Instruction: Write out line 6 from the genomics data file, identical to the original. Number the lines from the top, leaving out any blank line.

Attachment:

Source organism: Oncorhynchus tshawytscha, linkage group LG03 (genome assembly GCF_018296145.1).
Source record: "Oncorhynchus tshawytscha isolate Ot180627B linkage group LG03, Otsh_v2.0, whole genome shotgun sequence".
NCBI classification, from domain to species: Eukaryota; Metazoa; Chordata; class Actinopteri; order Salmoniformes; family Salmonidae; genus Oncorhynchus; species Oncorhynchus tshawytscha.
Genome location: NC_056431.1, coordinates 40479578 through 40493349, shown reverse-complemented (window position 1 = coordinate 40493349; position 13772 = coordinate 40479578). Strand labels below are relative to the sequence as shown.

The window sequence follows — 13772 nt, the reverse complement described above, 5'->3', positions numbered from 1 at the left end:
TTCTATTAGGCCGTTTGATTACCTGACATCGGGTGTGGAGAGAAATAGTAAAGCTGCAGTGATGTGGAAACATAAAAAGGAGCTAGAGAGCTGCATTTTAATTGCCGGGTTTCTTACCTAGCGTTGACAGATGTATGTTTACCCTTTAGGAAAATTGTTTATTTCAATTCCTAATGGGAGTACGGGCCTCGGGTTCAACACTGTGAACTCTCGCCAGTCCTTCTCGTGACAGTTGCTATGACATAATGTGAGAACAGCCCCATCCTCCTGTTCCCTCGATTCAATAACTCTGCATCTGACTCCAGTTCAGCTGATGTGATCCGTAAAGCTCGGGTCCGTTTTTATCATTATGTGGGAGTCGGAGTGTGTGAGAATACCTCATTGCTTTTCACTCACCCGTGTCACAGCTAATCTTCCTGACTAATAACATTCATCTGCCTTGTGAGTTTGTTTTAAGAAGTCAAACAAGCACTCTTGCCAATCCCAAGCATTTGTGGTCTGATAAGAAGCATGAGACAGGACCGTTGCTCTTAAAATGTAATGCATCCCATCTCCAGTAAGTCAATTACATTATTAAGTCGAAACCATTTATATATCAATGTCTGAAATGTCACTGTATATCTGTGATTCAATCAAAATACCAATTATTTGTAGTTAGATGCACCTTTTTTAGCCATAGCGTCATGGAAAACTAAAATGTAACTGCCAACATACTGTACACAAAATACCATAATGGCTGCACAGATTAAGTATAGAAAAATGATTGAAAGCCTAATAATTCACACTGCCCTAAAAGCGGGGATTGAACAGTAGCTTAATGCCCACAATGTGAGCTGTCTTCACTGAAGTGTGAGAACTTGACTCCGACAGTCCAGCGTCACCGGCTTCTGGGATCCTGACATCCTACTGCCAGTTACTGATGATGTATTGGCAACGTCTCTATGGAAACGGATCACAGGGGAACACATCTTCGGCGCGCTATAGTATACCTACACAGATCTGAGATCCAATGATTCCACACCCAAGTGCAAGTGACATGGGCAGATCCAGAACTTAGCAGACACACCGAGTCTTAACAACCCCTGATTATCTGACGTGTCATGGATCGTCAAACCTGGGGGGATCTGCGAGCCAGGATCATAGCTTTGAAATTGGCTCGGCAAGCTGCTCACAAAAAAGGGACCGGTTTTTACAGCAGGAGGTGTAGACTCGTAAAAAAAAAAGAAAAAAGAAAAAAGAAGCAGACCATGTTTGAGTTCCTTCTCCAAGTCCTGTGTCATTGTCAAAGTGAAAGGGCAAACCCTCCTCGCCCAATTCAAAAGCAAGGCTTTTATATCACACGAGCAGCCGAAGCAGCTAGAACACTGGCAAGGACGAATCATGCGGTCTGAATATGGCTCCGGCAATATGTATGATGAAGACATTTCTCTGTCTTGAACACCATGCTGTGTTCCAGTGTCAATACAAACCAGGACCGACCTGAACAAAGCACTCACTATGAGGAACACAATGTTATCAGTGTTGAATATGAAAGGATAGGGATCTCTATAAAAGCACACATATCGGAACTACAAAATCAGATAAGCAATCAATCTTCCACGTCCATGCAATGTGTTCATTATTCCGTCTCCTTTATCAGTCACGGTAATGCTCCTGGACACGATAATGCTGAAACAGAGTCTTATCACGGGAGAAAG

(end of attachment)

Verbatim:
TTCTATTAGGCCGTTTGATTACCTGACATCGGGTGTGGAGAGAAATAGTAAAGCTGCAGTGATGTGGAAACATAAAAAGGAGCTAGAGAGCTGCATTTTAATTGCCGGGTTTCTTACCTAGCGTTGACAGATGTATGTTTACCCTTTAGGAAAATTGTTTATTTCAATTCCTAATGGGAGTACGGGCCTCGGGTTCAACACTGTGAACTCTCGCCAGTCCTTCTCGTGACAGTTGCTATGACATAATGTGAGAACAGCCCCATCCTCCTGTTCCCTCGATTCAATAACTCTGCATCTGACTCCAGTTCAGCTGATGTGATCCGTAAAGCTCGGGTCCGTTTTTATCATTATGTGGGAGTCGGAGTGTGTGAGAATACCTCATTGCTTTTCACTCACCCGTGTCACAGCTAATCTTCCTGACTAATAACATTCATCTGCCTTGTGAGTTTGTTTTAAGAAGTCAAACAAGCACTCTTGCCAATCCCAAGCATTTGTGGTCTGATAAGAAGCATGAGACAGGACCGTTGCTCTTAAAATGTAATGCATCCCATCTCCAGTAAGTCAATTACATTATTAAGTCGAAACCATTTATATATCAATGTCTGAAATGTCACTGTATATCTGTGATTCAATCAAAATACCAATTATTTGTAGTTAGATGCACCTTTTTTAGCCATAGCGTCATGGAAAACTAAAATGTAACTGCCAACATACTGTACACAAAATACCATAATGGCTGCACAGATTAAGTATAGAAAAATGATTGAAAGCCTAATAATTCACACTGCCCTAAAAGCGGGGATTGAACAGTAGCTTAATGCCCACAATGTGAGCTGTCTTCACTGAAGTGTGAGAACTTGACTCCGACAGTCCAGCGTCACCGGCTTCTGGGATCCTGACATCCTACTGCCAGTTACTGATGATGTATTGGCAACGTCTCTATGGAAACGGATCACAGGGGAACACATCTTCGGCGCGCTATAGTATACCTACACAGATCTGAGATCCAATGATTCCACACCCAAGTGCAAGTGACATGGGCAGATCCAGAACTTAGCAGACACACCGAGTCTTAACAACCCCTGATTATCTGACGTGTCATGGATCGTCAAACCTGGGGGGATCTGCGAGCCAGGATCATAGCTTTGAAATTGGCTCGGCAAGCTGCTCACAAAAAAGGGACCGGTTTTTACAGCAGGAGGTGTAGACTCGTAAAAAAAAAAGAAAAAAGAAAAAAGAAGCAGACCATGTTTGAGTTCCTTCTCCAAGTCCTGTGTCATTGTCAAAGTGAAAGGGCAAACCCTCCTCGCCCAATTCAAAAGCAAGGCTTTTATATCACACGAGCAGCCGAAGCAGCTAGAACACTGGCAAGGACGAATCATGCGGTCTGAATATGGCTCCGGCAATATGTATGATGAAGACATTTCTCTGTCTTGAACACCATGCTGTGTTCCAGTGTCAATACAAACCAGGACCGACCTGAACAAAGCACTCACTATGAGGAACACAATGTTATCAGTGTTGAATATGAAAGGATAGGGATCTCTATAAAAGCACACATATCGGAACTACAAAATCAGATAAGCAATCAATCTTCCACGTCCATGCAATGTGTTCATTATTCCGTCTCCTTTATCAGTCACGGTAATGCTCCTGGACACGATAATGCTGAAACAGAGTCTTATCACGGGAGAAAG